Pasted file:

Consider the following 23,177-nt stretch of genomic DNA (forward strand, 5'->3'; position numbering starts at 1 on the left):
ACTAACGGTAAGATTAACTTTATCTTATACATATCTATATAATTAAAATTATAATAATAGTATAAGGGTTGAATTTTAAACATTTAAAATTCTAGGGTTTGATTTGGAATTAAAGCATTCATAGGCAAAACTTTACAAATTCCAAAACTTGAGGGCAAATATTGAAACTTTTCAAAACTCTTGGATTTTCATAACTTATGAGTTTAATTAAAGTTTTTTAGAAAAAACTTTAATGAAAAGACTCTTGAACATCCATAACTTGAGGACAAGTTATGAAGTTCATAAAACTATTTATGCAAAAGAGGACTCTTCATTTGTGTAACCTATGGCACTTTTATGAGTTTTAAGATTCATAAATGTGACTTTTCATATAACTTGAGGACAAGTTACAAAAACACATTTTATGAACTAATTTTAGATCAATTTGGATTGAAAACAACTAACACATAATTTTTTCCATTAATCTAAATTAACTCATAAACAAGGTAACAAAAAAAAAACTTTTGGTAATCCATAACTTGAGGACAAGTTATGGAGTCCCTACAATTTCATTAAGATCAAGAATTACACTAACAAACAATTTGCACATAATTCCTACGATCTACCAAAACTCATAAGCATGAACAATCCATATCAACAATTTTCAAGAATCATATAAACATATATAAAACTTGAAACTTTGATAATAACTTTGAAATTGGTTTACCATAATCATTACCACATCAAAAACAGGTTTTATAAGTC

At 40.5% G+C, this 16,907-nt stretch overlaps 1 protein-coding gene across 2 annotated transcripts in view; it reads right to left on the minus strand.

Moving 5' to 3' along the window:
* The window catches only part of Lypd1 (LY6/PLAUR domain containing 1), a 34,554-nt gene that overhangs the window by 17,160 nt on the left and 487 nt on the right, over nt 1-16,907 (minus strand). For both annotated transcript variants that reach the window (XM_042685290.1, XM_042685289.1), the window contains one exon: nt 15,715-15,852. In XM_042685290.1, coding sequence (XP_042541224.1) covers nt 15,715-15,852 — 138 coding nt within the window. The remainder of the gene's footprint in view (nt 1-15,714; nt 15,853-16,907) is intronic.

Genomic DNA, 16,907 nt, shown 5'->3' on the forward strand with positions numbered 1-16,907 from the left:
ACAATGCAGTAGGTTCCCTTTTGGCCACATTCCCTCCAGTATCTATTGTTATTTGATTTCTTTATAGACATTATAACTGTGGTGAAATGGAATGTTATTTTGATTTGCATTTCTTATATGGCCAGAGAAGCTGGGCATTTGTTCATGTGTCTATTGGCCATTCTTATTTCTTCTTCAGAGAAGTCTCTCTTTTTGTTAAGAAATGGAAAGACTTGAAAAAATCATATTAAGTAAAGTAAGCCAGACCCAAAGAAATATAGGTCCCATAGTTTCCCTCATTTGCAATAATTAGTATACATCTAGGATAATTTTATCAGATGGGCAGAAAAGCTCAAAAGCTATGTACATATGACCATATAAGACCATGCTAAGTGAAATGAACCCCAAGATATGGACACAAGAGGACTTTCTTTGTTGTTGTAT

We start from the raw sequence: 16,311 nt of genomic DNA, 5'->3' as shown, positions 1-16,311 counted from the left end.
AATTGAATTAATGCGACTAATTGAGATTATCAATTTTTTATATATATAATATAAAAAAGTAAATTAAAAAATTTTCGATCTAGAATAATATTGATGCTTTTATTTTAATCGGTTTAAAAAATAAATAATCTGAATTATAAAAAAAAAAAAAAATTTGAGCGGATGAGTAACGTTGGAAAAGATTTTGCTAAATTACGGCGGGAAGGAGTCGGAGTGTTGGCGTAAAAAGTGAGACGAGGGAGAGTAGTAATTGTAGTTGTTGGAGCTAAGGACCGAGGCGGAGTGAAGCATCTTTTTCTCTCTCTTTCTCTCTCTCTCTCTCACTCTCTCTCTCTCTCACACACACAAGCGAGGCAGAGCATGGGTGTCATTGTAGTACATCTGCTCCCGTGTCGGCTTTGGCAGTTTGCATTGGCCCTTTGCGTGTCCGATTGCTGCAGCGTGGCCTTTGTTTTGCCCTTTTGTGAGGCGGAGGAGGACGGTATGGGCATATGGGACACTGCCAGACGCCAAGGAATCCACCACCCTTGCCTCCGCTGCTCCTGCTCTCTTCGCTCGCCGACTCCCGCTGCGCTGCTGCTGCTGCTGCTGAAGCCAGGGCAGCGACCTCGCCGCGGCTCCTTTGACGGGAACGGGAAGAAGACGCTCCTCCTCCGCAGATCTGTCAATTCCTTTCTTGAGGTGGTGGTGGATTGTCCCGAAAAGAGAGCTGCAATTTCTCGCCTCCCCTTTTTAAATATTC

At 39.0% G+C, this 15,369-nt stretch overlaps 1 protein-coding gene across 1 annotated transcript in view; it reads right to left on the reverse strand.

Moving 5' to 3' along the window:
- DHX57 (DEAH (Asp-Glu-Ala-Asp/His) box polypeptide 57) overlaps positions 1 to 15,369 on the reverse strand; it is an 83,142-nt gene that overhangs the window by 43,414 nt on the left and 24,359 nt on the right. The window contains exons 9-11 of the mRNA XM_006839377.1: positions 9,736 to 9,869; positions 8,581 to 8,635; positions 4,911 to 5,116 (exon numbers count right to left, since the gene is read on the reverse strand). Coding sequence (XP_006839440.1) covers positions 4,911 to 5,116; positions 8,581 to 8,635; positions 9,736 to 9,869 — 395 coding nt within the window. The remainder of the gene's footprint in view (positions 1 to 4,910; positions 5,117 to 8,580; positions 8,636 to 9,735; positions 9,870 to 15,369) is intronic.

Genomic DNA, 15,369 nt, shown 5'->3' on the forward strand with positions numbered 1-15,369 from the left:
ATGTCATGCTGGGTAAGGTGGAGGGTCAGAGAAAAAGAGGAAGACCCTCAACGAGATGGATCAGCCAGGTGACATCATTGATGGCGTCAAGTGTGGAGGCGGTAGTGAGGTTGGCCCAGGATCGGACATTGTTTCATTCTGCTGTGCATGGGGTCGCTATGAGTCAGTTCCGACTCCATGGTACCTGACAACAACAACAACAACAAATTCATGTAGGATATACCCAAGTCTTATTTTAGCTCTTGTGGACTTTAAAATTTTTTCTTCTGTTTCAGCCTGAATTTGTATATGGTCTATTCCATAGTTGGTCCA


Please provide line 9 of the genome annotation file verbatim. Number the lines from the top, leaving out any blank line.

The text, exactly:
AATTGAATTAATGCGACTAATTGAGATTATCAATTTTTTATATATATAATATAAAAAAGTAAATTAAAAAATTTTCGATCTAGAATAATATTGATGCTTTTATTTTAATCGGTTTAAAAAATAAATAATCTGAATTATAAAAAAAAAAAAAAATTTGAGCGGATGAGTAACGTTGGAAAAGATTTTGCTAAATTACGGCGGGAAGGAGTCGGAGTGTTGGCGTAAAAAGTGAGACGAGGGAGAGTAGTAATTGTAGTTGTTGGAGCTAAGGACCGAGGCGGAGTGAAGCATCTTTTTCTCTCTCTTTCTCTCTCTCTCTCTCACTCTCTCTCTCTCTCACACACACAAGCGAGGCAGAGCATGGGTGTCATTGTAGTACATCTGCTCCCGTGTCGGCTTTGGCAGTTTGCATTGGCCCTTTGCGTGTCCGATTGCTGCAGCGTGGCCTTTGTTTTGCCCTTTTGTGAGGCGGAGGAGGACGGTATGGGCATATGGGACACTGCCAGACGCCAAGGAATCCACCACCCTTGCCTCCGCTGCTCCTGCTCTCTTCGCTCGCCGACTCCCGCTGCGCTGCTGCTGCTGCTGCTGAAGCCAGGGCAGCGACCTCGCCGCGGCTCCTTTGACGGGAACGGGAAGAAGACGCTCCTCCTCCGCAGATCTGTCAATTCCTTTCTTGAGGTGGTGGTGGATTGTCCCGAAAAGAGAGCTGCAATTTCTCGCCTCCCCTTTTTAAATATTC